Hormone replacement therapy is a medical treatment that women get to replenish estrogen and progesterone levels that have become too low. They use it to treat menopausal symptoms and issues like bone loss caused by low estrogen levels.
Hormone Replacement Therapy Warning Signs (HRT)
Hormone replacement therapy isn’t right for everyone, but it does help some women deal with the symptoms of menopause.
The following are signs that you might need hormone replacement therapy:
- Hot flashes/night sweats
- Vaginal dryness/pain during intercourse
- Low sex-drive/mood changes/irritability
- Sleep problems
- Bone loss
Hormone replacement therapy may also help with other illnesses caused by hormone insufficiency.
What May Cause Low Hormone Levels
Hormones naturally decrease as you become older. Certain disorders, however, can result in abnormally low levels of sex hormones, which may necessitate treatment. These are some of the conditions:
Menopause is a normal part of the aging process. It occurs when you haven’t had a period for a year and haven’t been pregnant, nursing, unwell, or using certain medications. The ovaries shrink and hormone levels fluctuate in the years leading up to menopause. Many women struggle with symptoms like hot flashes and vaginal dryness as a result of this.
Surgical Removal of Ovaries
You may not have enough estrogen to protect against osteoporosis, dementia, heart disease, stroke, some types of cancer, or mood disorders if your ovaries are removed before you turn 45. To avoid these problems, use HRT!
If you go through menopause before the age of 45, you might not have enough estrogen to safeguard your body. It’s really important that you avoid sickness, so you may need hormone replacement therapy and that’s okay.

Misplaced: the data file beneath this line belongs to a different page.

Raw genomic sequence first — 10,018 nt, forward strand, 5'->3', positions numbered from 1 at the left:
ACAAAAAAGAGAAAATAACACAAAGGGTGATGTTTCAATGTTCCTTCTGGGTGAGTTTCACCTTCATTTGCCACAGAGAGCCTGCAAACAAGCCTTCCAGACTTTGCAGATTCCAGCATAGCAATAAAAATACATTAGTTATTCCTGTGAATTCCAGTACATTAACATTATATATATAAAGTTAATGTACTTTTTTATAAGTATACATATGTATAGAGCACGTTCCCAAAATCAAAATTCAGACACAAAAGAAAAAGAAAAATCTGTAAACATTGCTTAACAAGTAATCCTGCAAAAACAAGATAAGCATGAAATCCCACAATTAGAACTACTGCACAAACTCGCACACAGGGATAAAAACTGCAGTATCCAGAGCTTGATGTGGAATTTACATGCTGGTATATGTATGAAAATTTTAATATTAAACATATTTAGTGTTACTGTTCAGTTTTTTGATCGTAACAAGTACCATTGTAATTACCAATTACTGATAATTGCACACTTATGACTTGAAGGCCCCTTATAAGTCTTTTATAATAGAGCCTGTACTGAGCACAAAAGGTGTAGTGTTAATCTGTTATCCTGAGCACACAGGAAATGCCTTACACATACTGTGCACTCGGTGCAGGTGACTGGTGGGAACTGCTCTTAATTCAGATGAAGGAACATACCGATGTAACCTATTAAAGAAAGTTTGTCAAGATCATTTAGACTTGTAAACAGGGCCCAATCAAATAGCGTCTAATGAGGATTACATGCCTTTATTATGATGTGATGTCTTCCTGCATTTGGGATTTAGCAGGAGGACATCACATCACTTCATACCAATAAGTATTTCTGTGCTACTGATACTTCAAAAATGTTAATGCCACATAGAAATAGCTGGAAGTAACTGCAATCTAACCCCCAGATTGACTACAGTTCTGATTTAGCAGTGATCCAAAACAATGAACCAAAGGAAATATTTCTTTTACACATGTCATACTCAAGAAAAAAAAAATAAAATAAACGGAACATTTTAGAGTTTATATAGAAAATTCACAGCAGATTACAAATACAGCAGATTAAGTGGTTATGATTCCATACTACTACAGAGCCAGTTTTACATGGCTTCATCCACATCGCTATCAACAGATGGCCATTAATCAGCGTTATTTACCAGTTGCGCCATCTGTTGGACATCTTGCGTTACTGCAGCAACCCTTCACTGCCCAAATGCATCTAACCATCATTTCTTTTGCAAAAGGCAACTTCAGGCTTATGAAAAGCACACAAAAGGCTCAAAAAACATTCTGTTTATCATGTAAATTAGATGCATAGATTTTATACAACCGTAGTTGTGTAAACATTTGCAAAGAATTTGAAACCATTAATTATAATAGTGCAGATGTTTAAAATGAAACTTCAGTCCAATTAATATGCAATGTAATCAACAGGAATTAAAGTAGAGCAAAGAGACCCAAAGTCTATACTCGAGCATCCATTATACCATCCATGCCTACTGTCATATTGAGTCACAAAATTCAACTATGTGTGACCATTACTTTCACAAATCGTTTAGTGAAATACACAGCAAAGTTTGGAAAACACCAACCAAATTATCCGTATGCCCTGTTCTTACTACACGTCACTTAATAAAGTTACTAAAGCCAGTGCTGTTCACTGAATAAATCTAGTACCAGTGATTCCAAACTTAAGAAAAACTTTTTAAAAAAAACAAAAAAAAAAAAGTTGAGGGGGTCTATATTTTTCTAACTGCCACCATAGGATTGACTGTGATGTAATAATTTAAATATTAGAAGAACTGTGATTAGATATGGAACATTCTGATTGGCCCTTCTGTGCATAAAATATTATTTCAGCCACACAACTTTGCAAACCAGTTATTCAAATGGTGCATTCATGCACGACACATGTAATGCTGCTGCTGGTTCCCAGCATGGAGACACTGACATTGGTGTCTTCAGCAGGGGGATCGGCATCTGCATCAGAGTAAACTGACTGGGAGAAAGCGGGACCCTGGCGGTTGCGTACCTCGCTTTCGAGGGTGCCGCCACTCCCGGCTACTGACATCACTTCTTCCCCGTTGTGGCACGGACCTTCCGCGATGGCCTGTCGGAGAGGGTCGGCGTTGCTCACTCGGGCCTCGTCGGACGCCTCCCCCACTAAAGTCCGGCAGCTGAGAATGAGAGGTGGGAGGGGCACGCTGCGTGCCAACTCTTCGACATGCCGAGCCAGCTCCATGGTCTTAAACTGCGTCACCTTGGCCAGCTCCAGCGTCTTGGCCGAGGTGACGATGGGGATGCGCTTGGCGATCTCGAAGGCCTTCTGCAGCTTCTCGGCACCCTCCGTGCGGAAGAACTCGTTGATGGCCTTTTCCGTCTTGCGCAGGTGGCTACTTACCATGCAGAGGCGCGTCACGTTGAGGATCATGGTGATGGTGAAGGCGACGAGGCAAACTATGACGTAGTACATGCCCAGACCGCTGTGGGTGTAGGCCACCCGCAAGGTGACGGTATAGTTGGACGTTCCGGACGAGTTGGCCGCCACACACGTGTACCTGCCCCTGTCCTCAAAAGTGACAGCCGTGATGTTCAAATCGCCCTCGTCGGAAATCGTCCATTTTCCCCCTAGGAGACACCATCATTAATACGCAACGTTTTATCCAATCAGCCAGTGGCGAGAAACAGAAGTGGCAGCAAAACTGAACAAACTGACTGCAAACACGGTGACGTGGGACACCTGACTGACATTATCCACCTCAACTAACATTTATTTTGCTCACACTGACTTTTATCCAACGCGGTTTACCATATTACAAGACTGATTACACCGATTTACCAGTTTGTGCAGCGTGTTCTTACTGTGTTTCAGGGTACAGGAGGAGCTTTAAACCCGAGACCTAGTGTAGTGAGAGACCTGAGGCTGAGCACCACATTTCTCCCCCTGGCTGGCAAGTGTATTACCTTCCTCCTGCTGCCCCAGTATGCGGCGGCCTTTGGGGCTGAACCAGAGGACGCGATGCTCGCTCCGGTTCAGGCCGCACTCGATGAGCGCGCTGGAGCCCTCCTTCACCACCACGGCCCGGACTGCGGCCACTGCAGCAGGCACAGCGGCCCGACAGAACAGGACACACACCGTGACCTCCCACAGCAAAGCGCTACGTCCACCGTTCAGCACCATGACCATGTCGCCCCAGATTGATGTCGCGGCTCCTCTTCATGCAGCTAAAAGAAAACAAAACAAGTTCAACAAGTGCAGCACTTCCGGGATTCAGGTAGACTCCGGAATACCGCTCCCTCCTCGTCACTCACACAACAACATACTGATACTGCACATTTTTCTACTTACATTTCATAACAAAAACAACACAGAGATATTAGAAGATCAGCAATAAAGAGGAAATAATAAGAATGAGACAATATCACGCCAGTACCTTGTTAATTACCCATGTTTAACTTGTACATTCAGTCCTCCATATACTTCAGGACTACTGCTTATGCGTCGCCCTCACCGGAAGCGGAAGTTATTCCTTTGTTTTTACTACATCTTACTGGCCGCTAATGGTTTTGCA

Primary Ovarian Insufficiency
This is a condition in which the ovaries cease to function normally. If this happens before you turn the age of 45, you may be deficient in estrogen and require hormone replacement therapy. It’s just that simple.
Other Hormone Conditions
Other disorders that may be treated with hormone replacement therapy include breast cancer, infertility, and endometrial hyperplasia, which is the overgrowth of the uterine lining.
Is it safe?
Hormone therapy was once commonplace during menopause, but it may not be safe or appropriate for everyone, especially those with specific risk factors. Most doctors now agree that hormone therapy is safe to use for moderate-to-severe hot flashes and vaginal dryness up to the age of 59 years within 10 years of menopause, at the lowest feasible dosage, and for the shortest time possible.
Does HRT cause weight gain?
Some people worry that hormone therapy may cause them to gain weight, although there is no data to back this up. Weight gain that affects both women and men in their forties and fifties can be managed by eating a healthy diet and getting plenty of exercise.
Types of HRT
Hormone therapy is delivered in a variety of ways, each of which provides distinct hormone combinations and dosages. Common types include:
Estrogen-only HRT: If a person’s uterus and ovaries have been removed, progesterone isn’t needed, thus a doctor may recommend this.
Cyclical, or sequential, HRT: If symptoms appear before menopause, this may be a useful alternative because the dosage can be adjusted to coincide with the menstrual cycle.
Continuous HRT: A doctor may prescribe a continuous estrogen and progesterone combination beyond menopause.
Local estrogen: Urogenital symptoms such as vaginal dryness and irritation can be relieved with vaginal pills, lotions, or rings.
Various lifestyle adjustments can help manage the symptoms of menopause. They include:
- Limit caffeine and alcohol and avoid spicy foods
- Quit smoking and exercise regularly
- Wear loose clothing
- Practice stress reduction techniques, (mindfulness, meditation, or yoga)
- Confiding in friends and family members about the experience
It’s also a good idea to inquire about hormone replacement therapy choices with your doctor. To aid with menopause symptoms, some women use ginseng, black cohosh, red clover, soy, or kava supplements. Note: Always speak to a doctor before using any supplements.